The merits of print journalism shouldn’t be overlooked

By Isaac Simon

(Collegian file photo)

The news this past week that the Daily Collegian would be downsizing their print production from four days a week to two days a week represents an inevitable change that for many, was seen as long overdue. Citing financial concerns, the change came across as more practical than anything else. And yet, as someone who has always been a big supporter of newspapers in their physical form, I can’t help but see this decision as sad and unfortunate.

As of last spring, of the 183,000 journalists in the U.S. newspaper industry, less than 18 percent were print journalists who wrote for their publications daily. The Collegian hasn’t been the only outlet to lose its share of advertising revenue. As reported in the Atlantic last November, “Between 2000 and 2015, print newspaper advertising revenue fell from about $60 billion to about $20 billion, wiping out the gains of the previous 50 years.” It is becoming more and more the case that print journalism has taken a backseat to the rise of the 24-hour news cycle. But with this remarkable change comes critical consequences worth acknowledging.

Before I proceed, the perks of 21st century journalism need to be acknowledged. Getting alerts sent to your phone as news is breaking and developing is an ability that couldn’t be imagined 30 years ago. This level of access and the ability to share information is unprecedented, and few can denounce the positive impacts the information age has on the public. But with all of this comes the loss of journalism in the tangible. Perhaps this point of mine is purely anecdotal, but there is something to be said for holding a paper, and not having to be distracted by five ads on a website where four of them are trying to encourage a future subscription. It’s not that the days of the printing press should be times we should beckon back to, but that we should still acknowledge the important role print journalism plays in our society.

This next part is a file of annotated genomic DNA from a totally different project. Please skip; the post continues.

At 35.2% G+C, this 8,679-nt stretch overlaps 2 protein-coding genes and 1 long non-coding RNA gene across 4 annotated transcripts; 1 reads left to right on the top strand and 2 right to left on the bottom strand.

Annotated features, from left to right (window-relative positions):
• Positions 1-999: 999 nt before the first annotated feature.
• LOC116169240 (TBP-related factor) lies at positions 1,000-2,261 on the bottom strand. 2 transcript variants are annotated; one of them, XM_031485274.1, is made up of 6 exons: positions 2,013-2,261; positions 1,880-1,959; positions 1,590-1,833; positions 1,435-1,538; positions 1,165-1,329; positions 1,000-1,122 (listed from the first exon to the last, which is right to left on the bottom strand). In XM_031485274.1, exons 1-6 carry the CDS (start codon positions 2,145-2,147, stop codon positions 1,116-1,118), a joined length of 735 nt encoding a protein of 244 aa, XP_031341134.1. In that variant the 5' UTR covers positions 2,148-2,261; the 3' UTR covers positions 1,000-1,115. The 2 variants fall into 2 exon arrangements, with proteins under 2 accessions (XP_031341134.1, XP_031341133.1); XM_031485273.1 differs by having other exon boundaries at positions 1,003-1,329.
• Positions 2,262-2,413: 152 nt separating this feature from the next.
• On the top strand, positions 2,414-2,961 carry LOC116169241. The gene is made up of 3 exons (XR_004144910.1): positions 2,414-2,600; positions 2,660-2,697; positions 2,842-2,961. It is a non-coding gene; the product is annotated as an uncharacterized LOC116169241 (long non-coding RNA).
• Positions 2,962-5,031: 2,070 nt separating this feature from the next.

I can’t read more than two or three articles online without my eyes hurting. Perhaps this comes down to personal preference, but I don’t believe that staring at screens should be the primary way that humans process information. I think it contributes to higher rates of distraction, impatience, and an addiction to instant gratification that permeates our culture on a systemic level.

Many have cited the environmental impact that newspaper production has on the environment, believing electronic newsgathering to be a more environmentally conscious alternative. But the emissions from greenhouse gases that come from computer usage are no better alternative. Trees are resources that, in the case of newspapers, have been a reliable and renewable medium. Indeed, according to, “there is growing recognition that digital media technology uses significant amounts of energy from coal-fired power plants making a significant contribution to global warming.” There is a sense that if the medium isn’t tangible, than it isn’t as harmful in its impact on the planet. But this isn’t true. There are reasons to go digital, but citing the impact on the environment isn’t one of them. Still, it’s important to note that this was not a factor in the Collegian’s decision.

Perhaps my passion for print journalism is more sentimental than anything else. Reading the newspaper was something I looked forward to every morning in high school. Going downstairs and getting The New York Times before taking the subway to school. The Collegian’s advertising struggles largely fueled this decision, and although the move to digital isn’t immediate, it will be hard to alter my routine to two papers a week instead of the regular four. Perhaps the silver lining in all of this is the motivation it will give to journalists to produce better work regardless of the platform. For the entirety of my college experience, the Collegian has held me to the highest of standards. While I find the decision disappointing, I look forward to the next semester in the hopes that the printed papers are still our best.

Isaac Simon is a Collegian columnist and can be reached at [email protected]